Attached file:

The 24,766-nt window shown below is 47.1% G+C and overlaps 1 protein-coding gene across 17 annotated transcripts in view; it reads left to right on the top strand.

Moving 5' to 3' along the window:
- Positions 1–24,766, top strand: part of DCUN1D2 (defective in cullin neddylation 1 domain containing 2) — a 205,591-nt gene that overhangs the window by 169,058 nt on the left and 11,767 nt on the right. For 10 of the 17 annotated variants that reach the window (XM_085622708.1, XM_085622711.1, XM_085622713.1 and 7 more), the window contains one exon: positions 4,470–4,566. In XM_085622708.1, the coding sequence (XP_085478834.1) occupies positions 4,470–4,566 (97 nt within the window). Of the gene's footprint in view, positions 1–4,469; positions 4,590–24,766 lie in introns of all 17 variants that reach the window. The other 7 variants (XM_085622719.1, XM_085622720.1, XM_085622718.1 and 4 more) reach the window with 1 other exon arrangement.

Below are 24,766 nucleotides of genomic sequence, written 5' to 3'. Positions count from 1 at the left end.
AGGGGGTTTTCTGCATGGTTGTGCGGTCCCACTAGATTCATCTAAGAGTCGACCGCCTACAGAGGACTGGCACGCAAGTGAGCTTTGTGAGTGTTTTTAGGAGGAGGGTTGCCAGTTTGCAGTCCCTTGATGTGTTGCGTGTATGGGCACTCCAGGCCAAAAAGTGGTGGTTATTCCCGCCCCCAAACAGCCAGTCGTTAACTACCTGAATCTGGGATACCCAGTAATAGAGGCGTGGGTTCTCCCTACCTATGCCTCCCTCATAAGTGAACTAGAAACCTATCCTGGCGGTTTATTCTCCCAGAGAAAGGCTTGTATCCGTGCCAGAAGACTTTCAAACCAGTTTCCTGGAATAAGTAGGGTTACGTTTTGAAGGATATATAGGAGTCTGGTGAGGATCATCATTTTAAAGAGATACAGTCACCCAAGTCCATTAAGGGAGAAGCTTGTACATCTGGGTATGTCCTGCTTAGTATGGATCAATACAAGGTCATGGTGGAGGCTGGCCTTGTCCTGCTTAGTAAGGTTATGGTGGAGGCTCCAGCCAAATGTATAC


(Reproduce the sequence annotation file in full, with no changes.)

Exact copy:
The 24,766-nt window shown below is 47.1% G+C and overlaps 1 protein-coding gene across 17 annotated transcripts in view; it reads left to right on the top strand.

Moving 5' to 3' along the window:
- Positions 1–24,766, top strand: part of DCUN1D2 (defective in cullin neddylation 1 domain containing 2) — a 205,591-nt gene that overhangs the window by 169,058 nt on the left and 11,767 nt on the right. For 10 of the 17 annotated variants that reach the window (XM_085622708.1, XM_085622711.1, XM_085622713.1 and 7 more), the window contains one exon: positions 4,470–4,566. In XM_085622708.1, the coding sequence (XP_085478834.1) occupies positions 4,470–4,566 (97 nt within the window). Of the gene's footprint in view, positions 1–4,469; positions 4,590–24,766 lie in introns of all 17 variants that reach the window. The other 7 variants (XM_085622719.1, XM_085622720.1, XM_085622718.1 and 4 more) reach the window with 1 other exon arrangement.

Below are 24,766 nucleotides of genomic sequence, written 5' to 3'. Positions count from 1 at the left end.
AGGGGGTTTTCTGCATGGTTGTGCGGTCCCACTAGATTCATCTAAGAGTCGACCGCCTACAGAGGACTGGCACGCAAGTGAGCTTTGTGAGTGTTTTTAGGAGGAGGGTTGCCAGTTTGCAGTCCCTTGATGTGTTGCGTGTATGGGCACTCCAGGCCAAAAAGTGGTGGTTATTCCCGCCCCCAAACAGCCAGTCGTTAACTACCTGAATCTGGGATACCCAGTAATAGAGGCGTGGGTTCTCCCTACCTATGCCTCCCTCATAAGTGAACTAGAAACCTATCCTGGCGGTTTATTCTCCCAGAGAAAGGCTTGTATCCGTGCCAGAAGACTTTCAAACCAGTTTCCTGGAATAAGTAGGGTTACGTTTTGAAGGATATATAGGAGTCTGGTGAGGATCATCATTTTAAAGAGATACAGTCACCCAAGTCCATTAAGGGAGAAGCTTGTACATCTGGGTATGTCCTGCTTAGTATGGATCAATACAAGGTCATGGTGGAGGCTGGCCTTGTCCTGCTTAGTAAGGTTATGGTGGAGGCTCCAGCCAAATGTATAC